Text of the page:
HomePhilippine Journal of Veterinary and Animal Sciencesvol. 31 no. 2 (2005)

Lactic Acid Bacteria as a Competitive Exclusion Culture for Broiler Chicks

V.p. Obsiomat | Ninfa P. Roxas | Marcela R. Batungbacal | Edwin S. Luis | Erlinda I. Dizon | Reynaldo C. Mabesa

Discipline: Veterinary Medicine, Animal Science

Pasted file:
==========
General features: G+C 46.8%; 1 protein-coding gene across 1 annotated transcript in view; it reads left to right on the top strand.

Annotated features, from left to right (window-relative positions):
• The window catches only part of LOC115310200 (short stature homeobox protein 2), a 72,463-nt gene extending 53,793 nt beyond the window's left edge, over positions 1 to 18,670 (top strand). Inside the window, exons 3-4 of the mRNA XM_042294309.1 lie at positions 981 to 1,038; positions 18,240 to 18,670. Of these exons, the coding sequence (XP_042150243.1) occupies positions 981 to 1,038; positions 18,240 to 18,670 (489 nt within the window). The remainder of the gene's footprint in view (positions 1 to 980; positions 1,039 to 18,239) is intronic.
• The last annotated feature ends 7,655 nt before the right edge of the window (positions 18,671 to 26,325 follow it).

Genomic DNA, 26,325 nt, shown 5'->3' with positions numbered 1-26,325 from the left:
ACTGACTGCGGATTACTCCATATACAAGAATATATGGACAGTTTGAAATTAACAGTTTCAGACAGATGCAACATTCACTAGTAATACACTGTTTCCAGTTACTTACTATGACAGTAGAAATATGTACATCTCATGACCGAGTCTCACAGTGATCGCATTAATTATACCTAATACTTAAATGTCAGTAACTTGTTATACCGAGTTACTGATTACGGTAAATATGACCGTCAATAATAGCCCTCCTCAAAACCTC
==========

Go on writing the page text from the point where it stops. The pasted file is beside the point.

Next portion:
The ability of a newly developed competitive exclusion (CE) culture of lactic acid bacteria (LAB) consisting of Lactobacillus plantarum 42, L. acidophilus 38 and Lactococcus lactis 66 to control Salmonella colonization in broiler chicks was assessed. In the first in vivo trial, oral inoculation, spray and administration of the CE culture through the drinking water were tried. LAB and Salmonella counts in the cecal contents of birds at days 3 and 10 were determined. Salmonella colonization of the ceca of birds challenged with Salmonella serovar typhimurium was significantly lower (P<0.05) in chicks provided with the CE cultures as compared to the challenged control group. The three methods did not significantly differ in terms of efficacy in controlling the pathogen. Hence, any of these methods can be used to administer the CE culture; but spraying and administration through the drinking water are more practical in the commercial setting. The effect of single, double and triple applications of the CE culture on Salmonella and LAB counts in the ceca of Salmonella challenged chicks was evaluated in the second trial. Salmonella loads in the ceca of birds treated with the CE Culture were significantly lower (P<0.05) than the challenged control birds throughout the growing period. No significant effects were noted in Salmonella counts in broilers given additional doses of the protective culture, indicating that re-application did not provide additional benefits.